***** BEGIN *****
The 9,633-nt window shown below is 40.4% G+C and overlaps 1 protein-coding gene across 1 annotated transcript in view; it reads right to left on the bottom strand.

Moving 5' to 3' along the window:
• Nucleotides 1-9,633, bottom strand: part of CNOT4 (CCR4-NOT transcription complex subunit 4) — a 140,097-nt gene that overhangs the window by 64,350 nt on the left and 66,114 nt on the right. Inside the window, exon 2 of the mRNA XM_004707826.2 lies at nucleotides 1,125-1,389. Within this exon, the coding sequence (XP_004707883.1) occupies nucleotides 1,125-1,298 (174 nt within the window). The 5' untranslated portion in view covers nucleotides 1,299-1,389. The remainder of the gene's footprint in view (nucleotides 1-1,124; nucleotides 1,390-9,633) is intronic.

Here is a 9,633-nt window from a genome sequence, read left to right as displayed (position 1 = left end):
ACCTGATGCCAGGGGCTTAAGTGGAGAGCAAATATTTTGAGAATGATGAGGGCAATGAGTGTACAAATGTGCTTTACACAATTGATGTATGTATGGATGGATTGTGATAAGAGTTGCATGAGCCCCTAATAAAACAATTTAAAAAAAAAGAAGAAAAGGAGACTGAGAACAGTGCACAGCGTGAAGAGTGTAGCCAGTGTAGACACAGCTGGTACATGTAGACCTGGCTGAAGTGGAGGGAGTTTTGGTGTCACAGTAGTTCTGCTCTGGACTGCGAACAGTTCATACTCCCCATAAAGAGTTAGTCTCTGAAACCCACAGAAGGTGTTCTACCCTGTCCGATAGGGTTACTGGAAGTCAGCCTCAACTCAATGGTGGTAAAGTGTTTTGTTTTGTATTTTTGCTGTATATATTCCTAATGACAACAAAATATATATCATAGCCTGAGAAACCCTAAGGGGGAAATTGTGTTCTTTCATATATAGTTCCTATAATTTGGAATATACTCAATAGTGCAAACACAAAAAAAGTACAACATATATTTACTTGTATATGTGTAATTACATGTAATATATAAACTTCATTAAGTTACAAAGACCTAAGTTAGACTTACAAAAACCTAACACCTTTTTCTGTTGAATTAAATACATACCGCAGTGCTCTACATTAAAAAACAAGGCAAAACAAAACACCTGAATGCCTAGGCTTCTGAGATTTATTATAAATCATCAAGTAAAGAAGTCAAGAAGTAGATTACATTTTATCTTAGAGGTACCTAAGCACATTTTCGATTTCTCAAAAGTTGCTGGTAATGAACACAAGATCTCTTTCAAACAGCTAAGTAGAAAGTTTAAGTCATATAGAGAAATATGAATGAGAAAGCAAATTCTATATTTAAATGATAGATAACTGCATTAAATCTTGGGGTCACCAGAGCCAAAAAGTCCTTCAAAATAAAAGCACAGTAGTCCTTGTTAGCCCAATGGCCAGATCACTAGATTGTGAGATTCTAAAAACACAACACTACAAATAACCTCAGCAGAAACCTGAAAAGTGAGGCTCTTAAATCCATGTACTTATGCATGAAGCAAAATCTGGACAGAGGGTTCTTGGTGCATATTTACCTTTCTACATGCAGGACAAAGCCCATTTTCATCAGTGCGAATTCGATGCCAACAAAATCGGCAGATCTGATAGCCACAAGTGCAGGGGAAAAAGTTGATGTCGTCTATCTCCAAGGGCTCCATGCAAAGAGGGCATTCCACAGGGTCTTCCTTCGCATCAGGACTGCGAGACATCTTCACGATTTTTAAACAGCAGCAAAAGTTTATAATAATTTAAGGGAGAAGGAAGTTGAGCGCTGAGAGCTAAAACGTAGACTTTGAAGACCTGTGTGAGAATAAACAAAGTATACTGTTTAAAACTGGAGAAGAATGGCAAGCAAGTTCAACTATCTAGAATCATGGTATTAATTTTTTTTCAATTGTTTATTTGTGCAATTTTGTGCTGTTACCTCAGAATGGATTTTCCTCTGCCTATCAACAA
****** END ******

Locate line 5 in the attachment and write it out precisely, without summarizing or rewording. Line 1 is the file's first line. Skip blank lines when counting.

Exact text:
ACCTGATGCCAGGGGCTTAAGTGGAGAGCAAATATTTTGAGAATGATGAGGGCAATGAGTGTACAAATGTGCTTTACACAATTGATGTATGTATGGATGGATTGTGATAAGAGTTGCATGAGCCCCTAATAAAACAATTTAAAAAAAAAGAAGAAAAGGAGACTGAGAACAGTGCACAGCGTGAAGAGTGTAGCCAGTGTAGACACAGCTGGTACATGTAGACCTGGCTGAAGTGGAGGGAGTTTTGGTGTCACAGTAGTTCTGCTCTGGACTGCGAACAGTTCATACTCCCCATAAAGAGTTAGTCTCTGAAACCCACAGAAGGTGTTCTACCCTGTCCGATAGGGTTACTGGAAGTCAGCCTCAACTCAATGGTGGTAAAGTGTTTTGTTTTGTATTTTTGCTGTATATATTCCTAATGACAACAAAATATATATCATAGCCTGAGAAACCCTAAGGGGGAAATTGTGTTCTTTCATATATAGTTCCTATAATTTGGAATATACTCAATAGTGCAAACACAAAAAAAGTACAACATATATTTACTTGTATATGTGTAATTACATGTAATATATAAACTTCATTAAGTTACAAAGACCTAAGTTAGACTTACAAAAACCTAACACCTTTTTCTGTTGAATTAAATACATACCGCAGTGCTCTACATTAAAAAACAAGGCAAAACAAAACACCTGAATGCCTAGGCTTCTGAGATTTATTATAAATCATCAAGTAAAGAAGTCAAGAAGTAGATTACATTTTATCTTAGAGGTACCTAAGCACATTTTCGATTTCTCAAAAGTTGCTGGTAATGAACACAAGATCTCTTTCAAACAGCTAAGTAGAAAGTTTAAGTCATATAGAGAAATATGAATGAGAAAGCAAATTCTATATTTAAATGATAGATAACTGCATTAAATCTTGGGGTCACCAGAGCCAAAAAGTCCTTCAAAATAAAAGCACAGTAGTCCTTGTTAGCCCAATGGCCAGATCACTAGATTGTGAGATTCTAAAAACACAACACTACAAATAACCTCAGCAGAAACCTGAAAAGTGAGGCTCTTAAATCCATGTACTTATGCATGAAGCAAAATCTGGACAGAGGGTTCTTGGTGCATATTTACCTTTCTACATGCAGGACAAAGCCCATTTTCATCAGTGCGAATTCGATGCCAACAAAATCGGCAGATCTGATAGCCACAAGTGCAGGGGAAAAAGTTGATGTCGTCTATCTCCAAGGGCTCCATGCAAAGAGGGCATTCCACAGGGTCTTCCTTCGCATCAGGACTGCGAGACATCTTCACGATTTTTAAACAGCAGCAAAAGTTTATAATAATTTAAGGGAGAAGGAAGTTGAGCGCTGAGAGCTAAAACGTAGACTTTGAAGACCTGTGTGAGAATAAACAAAGTATACTGTTTAAAACTGGAGAAGAATGGCAAGCAAGTTCAACTATCTAGAATCATGGTATTAATTTTTTTTCAATTGTTTATTTGTGCAATTTTGTGCTGTTACCTCAGAATGGATTTTCCTCTGCCTATCAACAA